Natural Consequences (Full Circle)

When I was about 13, the world came shattering down around me: literally.

I was my best friend, Kiki‘s, party. Whereas my middle school parties had been all-girl gatherings where we did things like wear pajamas and eat brunch or attend musicals at the local dinner theater (Guys and Dolls, holla!), Kiki’s parties involved things like hanging out and talking.

With – omg – boys.

I played my first game of Spin The Bottle at Kiki’s and was so mortified when the bottle “chose” me, I ran and hid in a closet.

Not only was I a bit out of my league at these affairs, Kiki and I also attended different schools, meaning I knew few of the parties’ guests (likewise when she attended my dinner theater fiestas), so I felt even more awkward. Thankfully, I did know Kiki’s family. Our families had lived in the same Upper East Side apartment complex when we were babies, moving to the Connecticut suburbs two years later. We were constants at holidays and birthdays and went on vacations together. John and Linda were the first adults I was allowed to address by their first names, something I found immensely fantastic.
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Me and Kiki, circa 1977-78.

Whenever I came over, there was no formality, no stiffness; just a familial enfolding, as I joined Kiki and her younger sisters on their adventures. John and Linda were very different from my own parents, often permitting us to get away with things that my folks didn’t (staying up late at sleepovers, drinking soda around the pool, not brushing my hair when I woke up in the morning… CRAZY STUFF, y’all). But that wasn’t why I liked them.

They took me in and allowed me to be part of their craziness and loved me for who I was. They were family, plain and simple.

I don’t remember much about this particular party except that, in my attempt to feel less awkward around the boys, I decided to play a game of keep-away (obviously). One boy attempted to have a conversation with me, which was waaaay outside my comfort zone, and rather than engage in discussion, I ran. And he followed. So I kept running.

We continued these shenanigans throughout the house like a one-sided game of tag. Ultimately, I wound up in the bathroom shower (?!), closing the door behind me. Because the shower walls were glass, I was hardly cleverly hidden, so the game was still afoot as the boy tried to follow me into the shower.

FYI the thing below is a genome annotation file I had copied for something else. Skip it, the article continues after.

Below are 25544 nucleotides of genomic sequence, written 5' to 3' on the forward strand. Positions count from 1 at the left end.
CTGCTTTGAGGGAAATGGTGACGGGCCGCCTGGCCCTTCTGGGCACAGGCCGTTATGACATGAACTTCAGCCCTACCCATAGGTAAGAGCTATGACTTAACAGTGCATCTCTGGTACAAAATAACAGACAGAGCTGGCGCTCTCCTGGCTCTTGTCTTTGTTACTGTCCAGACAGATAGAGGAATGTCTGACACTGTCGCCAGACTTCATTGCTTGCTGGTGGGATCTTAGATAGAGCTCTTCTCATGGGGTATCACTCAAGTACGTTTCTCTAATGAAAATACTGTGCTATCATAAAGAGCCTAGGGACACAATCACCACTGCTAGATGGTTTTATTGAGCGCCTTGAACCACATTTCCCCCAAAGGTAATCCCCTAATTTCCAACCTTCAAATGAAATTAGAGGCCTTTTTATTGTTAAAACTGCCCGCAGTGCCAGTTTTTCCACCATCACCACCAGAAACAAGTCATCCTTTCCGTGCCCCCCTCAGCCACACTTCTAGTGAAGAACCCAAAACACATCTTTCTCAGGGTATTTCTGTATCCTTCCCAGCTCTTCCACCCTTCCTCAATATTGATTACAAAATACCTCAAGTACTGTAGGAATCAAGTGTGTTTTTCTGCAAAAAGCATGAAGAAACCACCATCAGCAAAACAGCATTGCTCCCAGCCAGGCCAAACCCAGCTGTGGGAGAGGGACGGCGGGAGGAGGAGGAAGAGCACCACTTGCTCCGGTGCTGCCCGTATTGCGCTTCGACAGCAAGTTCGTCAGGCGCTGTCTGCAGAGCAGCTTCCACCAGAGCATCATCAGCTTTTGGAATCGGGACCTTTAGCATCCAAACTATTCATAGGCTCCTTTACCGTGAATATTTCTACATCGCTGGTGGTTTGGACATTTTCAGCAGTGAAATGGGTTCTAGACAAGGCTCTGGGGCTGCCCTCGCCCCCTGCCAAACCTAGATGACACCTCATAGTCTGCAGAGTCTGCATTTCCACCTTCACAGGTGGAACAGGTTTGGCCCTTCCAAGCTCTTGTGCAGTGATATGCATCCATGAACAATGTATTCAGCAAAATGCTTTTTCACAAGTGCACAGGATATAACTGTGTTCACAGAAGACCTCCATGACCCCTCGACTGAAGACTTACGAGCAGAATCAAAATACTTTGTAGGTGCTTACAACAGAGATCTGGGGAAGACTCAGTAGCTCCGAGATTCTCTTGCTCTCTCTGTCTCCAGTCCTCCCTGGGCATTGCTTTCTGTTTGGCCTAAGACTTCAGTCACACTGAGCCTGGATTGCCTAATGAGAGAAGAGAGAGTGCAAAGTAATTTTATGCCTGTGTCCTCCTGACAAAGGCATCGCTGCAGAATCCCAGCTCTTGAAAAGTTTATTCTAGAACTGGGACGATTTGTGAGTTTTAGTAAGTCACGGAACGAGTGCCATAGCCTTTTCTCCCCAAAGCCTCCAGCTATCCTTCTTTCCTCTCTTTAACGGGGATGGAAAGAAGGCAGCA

With my back against the tiles, I lifted my feet off the ground and propped them against the door to keep it closed, laughing and shouting and making general mayhem.

As the boy continued to shove from the outside, I pressed my feet as hard as I could – wedged perfectly between the door and the wall – to forestall his entrance. We remained like that, pushing mightily, for maybe five seconds… when, all at once, the glass just disappeared, sending me to the shower floor.

You know how in the movies when glass breaks, there’s a cracking before everything implodes? Yeah, not so much here. There was no warning; the entire door, under the stress and pressure, shattered instantaneously, crashing to the ground in a million tiny pieces.

THE ENTIRE DOOR.
We shattered THE. ENTIRE. DOOR.

Neither the boy nor I was hurt in the destruction, but the room was (to say the least) an absolute disaster. I was paralyzed. What the hell do you do when you’re at your best friend’s party and you’ve just played tag through her living room and shut yourself in the shower (of all places) and then put your feet on said shower’s door and DESTROYED THE DOOR?? WHAT DO YOU DO?

I remember feeling tiny and shattered, myself, as the horror – the embarrassment, the astonishment – became so overpowering, I could barely breathe. Sobbing, unable to move (from shame, not pain), I sat frozen, hoping to disappear or hide the evidence… but a crashing glass door isn’t exactly quiet, so the boy and I were soon surrounded by curious party-goers… who, in turn, went to get John and Linda.

Most important: were we hurt? Upon learning we were fine, they moved on to cleaning up the mess. I was dumbfounded, offering to help. But even then, they didn’t want me to do too much because they didn’t want me to cut myself.

They never yelled. They never said horrible things. They didn’t cry or lash out in frustration. In some ways, this made things even harder; maybe if they’d just let loose, I could release some of my awfulness. THESE FEELINGS ARE REALLY HARD. PLEASE LET ME UNLOAD THEM. But no. There was none of that.